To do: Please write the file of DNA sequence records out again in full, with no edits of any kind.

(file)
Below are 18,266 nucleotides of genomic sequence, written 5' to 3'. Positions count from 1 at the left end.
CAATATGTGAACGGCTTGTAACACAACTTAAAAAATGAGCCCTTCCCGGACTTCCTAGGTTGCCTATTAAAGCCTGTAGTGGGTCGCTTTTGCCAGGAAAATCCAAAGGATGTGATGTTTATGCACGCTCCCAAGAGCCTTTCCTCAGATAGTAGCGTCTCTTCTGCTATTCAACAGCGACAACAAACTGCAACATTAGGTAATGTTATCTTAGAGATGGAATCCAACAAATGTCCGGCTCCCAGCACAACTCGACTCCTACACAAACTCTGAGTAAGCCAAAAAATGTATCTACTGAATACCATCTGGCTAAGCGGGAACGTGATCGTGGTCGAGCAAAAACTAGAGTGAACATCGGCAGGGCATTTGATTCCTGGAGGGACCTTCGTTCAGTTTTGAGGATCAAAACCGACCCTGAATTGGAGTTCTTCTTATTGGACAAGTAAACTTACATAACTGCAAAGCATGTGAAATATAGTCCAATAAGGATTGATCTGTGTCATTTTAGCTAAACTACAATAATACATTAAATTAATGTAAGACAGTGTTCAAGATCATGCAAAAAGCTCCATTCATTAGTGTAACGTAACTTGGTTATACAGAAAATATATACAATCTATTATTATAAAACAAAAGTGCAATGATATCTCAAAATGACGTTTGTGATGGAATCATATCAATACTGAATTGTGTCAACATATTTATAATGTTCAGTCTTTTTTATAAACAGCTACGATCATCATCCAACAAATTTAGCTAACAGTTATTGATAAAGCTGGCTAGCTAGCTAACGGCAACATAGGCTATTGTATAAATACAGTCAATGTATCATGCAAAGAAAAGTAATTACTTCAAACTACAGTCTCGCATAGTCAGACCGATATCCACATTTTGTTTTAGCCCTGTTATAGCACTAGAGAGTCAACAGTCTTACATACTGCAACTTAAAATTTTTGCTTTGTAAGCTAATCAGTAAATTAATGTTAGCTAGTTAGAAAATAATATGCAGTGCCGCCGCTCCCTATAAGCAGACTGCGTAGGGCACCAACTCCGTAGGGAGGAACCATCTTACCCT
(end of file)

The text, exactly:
Below are 18,266 nucleotides of genomic sequence, written 5' to 3'. Positions count from 1 at the left end.
CAATATGTGAACGGCTTGTAACACAACTTAAAAAATGAGCCCTTCCCGGACTTCCTAGGTTGCCTATTAAAGCCTGTAGTGGGTCGCTTTTGCCAGGAAAATCCAAAGGATGTGATGTTTATGCACGCTCCCAAGAGCCTTTCCTCAGATAGTAGCGTCTCTTCTGCTATTCAACAGCGACAACAAACTGCAACATTAGGTAATGTTATCTTAGAGATGGAATCCAACAAATGTCCGGCTCCCAGCACAACTCGACTCCTACACAAACTCTGAGTAAGCCAAAAAATGTATCTACTGAATACCATCTGGCTAAGCGGGAACGTGATCGTGGTCGAGCAAAAACTAGAGTGAACATCGGCAGGGCATTTGATTCCTGGAGGGACCTTCGTTCAGTTTTGAGGATCAAAACCGACCCTGAATTGGAGTTCTTCTTATTGGACAAGTAAACTTACATAACTGCAAAGCATGTGAAATATAGTCCAATAAGGATTGATCTGTGTCATTTTAGCTAAACTACAATAATACATTAAATTAATGTAAGACAGTGTTCAAGATCATGCAAAAAGCTCCATTCATTAGTGTAACGTAACTTGGTTATACAGAAAATATATACAATCTATTATTATAAAACAAAAGTGCAATGATATCTCAAAATGACGTTTGTGATGGAATCATATCAATACTGAATTGTGTCAACATATTTATAATGTTCAGTCTTTTTTATAAACAGCTACGATCATCATCCAACAAATTTAGCTAACAGTTATTGATAAAGCTGGCTAGCTAGCTAACGGCAACATAGGCTATTGTATAAATACAGTCAATGTATCATGCAAAGAAAAGTAATTACTTCAAACTACAGTCTCGCATAGTCAGACCGATATCCACATTTTGTTTTAGCCCTGTTATAGCACTAGAGAGTCAACAGTCTTACATACTGCAACTTAAAATTTTTGCTTTGTAAGCTAATCAGTAAATTAATGTTAGCTAGTTAGAAAATAATATGCAGTGCCGCCGCTCCCTATAAGCAGACTGCGTAGGGCACCAACTCCGTAGGGAGGAACCATCTTACCCT